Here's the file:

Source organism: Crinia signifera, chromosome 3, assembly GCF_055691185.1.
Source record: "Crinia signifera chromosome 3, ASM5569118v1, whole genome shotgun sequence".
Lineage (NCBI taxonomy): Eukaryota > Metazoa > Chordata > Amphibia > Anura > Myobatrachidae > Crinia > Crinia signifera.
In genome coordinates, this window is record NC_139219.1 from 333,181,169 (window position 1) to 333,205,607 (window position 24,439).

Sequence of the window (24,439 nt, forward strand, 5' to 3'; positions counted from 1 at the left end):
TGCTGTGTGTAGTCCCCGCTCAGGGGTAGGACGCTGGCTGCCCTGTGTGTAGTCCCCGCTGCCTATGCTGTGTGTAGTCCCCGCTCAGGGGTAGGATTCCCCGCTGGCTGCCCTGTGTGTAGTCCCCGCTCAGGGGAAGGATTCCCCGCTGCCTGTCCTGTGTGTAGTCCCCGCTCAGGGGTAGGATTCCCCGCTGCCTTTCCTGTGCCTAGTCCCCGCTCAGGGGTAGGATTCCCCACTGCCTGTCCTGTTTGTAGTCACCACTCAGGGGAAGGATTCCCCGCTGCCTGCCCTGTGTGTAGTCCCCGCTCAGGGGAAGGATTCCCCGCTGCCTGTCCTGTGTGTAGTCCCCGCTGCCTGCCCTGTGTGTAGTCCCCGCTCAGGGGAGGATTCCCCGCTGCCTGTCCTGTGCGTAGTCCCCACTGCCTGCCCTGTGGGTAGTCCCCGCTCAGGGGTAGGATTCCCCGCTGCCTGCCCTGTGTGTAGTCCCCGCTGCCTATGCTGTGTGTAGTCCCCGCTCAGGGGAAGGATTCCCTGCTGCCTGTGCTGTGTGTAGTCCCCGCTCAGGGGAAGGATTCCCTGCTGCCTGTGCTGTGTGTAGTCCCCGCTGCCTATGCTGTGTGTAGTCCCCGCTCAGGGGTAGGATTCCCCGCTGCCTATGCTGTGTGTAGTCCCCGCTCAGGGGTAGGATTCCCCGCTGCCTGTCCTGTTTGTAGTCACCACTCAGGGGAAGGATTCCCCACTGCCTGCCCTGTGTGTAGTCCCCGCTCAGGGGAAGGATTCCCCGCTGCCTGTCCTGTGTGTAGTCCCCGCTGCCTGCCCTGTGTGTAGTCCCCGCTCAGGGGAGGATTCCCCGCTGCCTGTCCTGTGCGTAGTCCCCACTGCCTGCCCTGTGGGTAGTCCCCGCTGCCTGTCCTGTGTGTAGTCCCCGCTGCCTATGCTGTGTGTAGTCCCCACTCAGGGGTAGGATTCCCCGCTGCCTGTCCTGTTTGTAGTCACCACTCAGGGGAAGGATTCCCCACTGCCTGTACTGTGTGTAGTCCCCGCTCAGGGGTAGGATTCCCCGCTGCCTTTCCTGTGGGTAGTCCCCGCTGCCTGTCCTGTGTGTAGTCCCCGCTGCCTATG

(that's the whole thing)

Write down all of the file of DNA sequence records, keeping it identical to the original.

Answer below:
Source organism: Crinia signifera, chromosome 3, assembly GCF_055691185.1.
Source record: "Crinia signifera chromosome 3, ASM5569118v1, whole genome shotgun sequence".
Lineage (NCBI taxonomy): Eukaryota > Metazoa > Chordata > Amphibia > Anura > Myobatrachidae > Crinia > Crinia signifera.
In genome coordinates, this window is record NC_139219.1 from 333,181,169 (window position 1) to 333,205,607 (window position 24,439).

Sequence of the window (24,439 nt, forward strand, 5' to 3'; positions counted from 1 at the left end):
TGCTGTGTGTAGTCCCCGCTCAGGGGTAGGACGCTGGCTGCCCTGTGTGTAGTCCCCGCTGCCTATGCTGTGTGTAGTCCCCGCTCAGGGGTAGGATTCCCCGCTGGCTGCCCTGTGTGTAGTCCCCGCTCAGGGGAAGGATTCCCCGCTGCCTGTCCTGTGTGTAGTCCCCGCTCAGGGGTAGGATTCCCCGCTGCCTTTCCTGTGCCTAGTCCCCGCTCAGGGGTAGGATTCCCCACTGCCTGTCCTGTTTGTAGTCACCACTCAGGGGAAGGATTCCCCGCTGCCTGCCCTGTGTGTAGTCCCCGCTCAGGGGAAGGATTCCCCGCTGCCTGTCCTGTGTGTAGTCCCCGCTGCCTGCCCTGTGTGTAGTCCCCGCTCAGGGGAGGATTCCCCGCTGCCTGTCCTGTGCGTAGTCCCCACTGCCTGCCCTGTGGGTAGTCCCCGCTCAGGGGTAGGATTCCCCGCTGCCTGCCCTGTGTGTAGTCCCCGCTGCCTATGCTGTGTGTAGTCCCCGCTCAGGGGAAGGATTCCCTGCTGCCTGTGCTGTGTGTAGTCCCCGCTCAGGGGAAGGATTCCCTGCTGCCTGTGCTGTGTGTAGTCCCCGCTGCCTATGCTGTGTGTAGTCCCCGCTCAGGGGTAGGATTCCCCGCTGCCTATGCTGTGTGTAGTCCCCGCTCAGGGGTAGGATTCCCCGCTGCCTGTCCTGTTTGTAGTCACCACTCAGGGGAAGGATTCCCCACTGCCTGCCCTGTGTGTAGTCCCCGCTCAGGGGAAGGATTCCCCGCTGCCTGTCCTGTGTGTAGTCCCCGCTGCCTGCCCTGTGTGTAGTCCCCGCTCAGGGGAGGATTCCCCGCTGCCTGTCCTGTGCGTAGTCCCCACTGCCTGCCCTGTGGGTAGTCCCCGCTGCCTGTCCTGTGTGTAGTCCCCGCTGCCTATGCTGTGTGTAGTCCCCACTCAGGGGTAGGATTCCCCGCTGCCTGTCCTGTTTGTAGTCACCACTCAGGGGAAGGATTCCCCACTGCCTGTACTGTGTGTAGTCCCCGCTCAGGGGTAGGATTCCCCGCTGCCTTTCCTGTGGGTAGTCCCCGCTGCCTGTCCTGTGTGTAGTCCCCGCTGCCTATG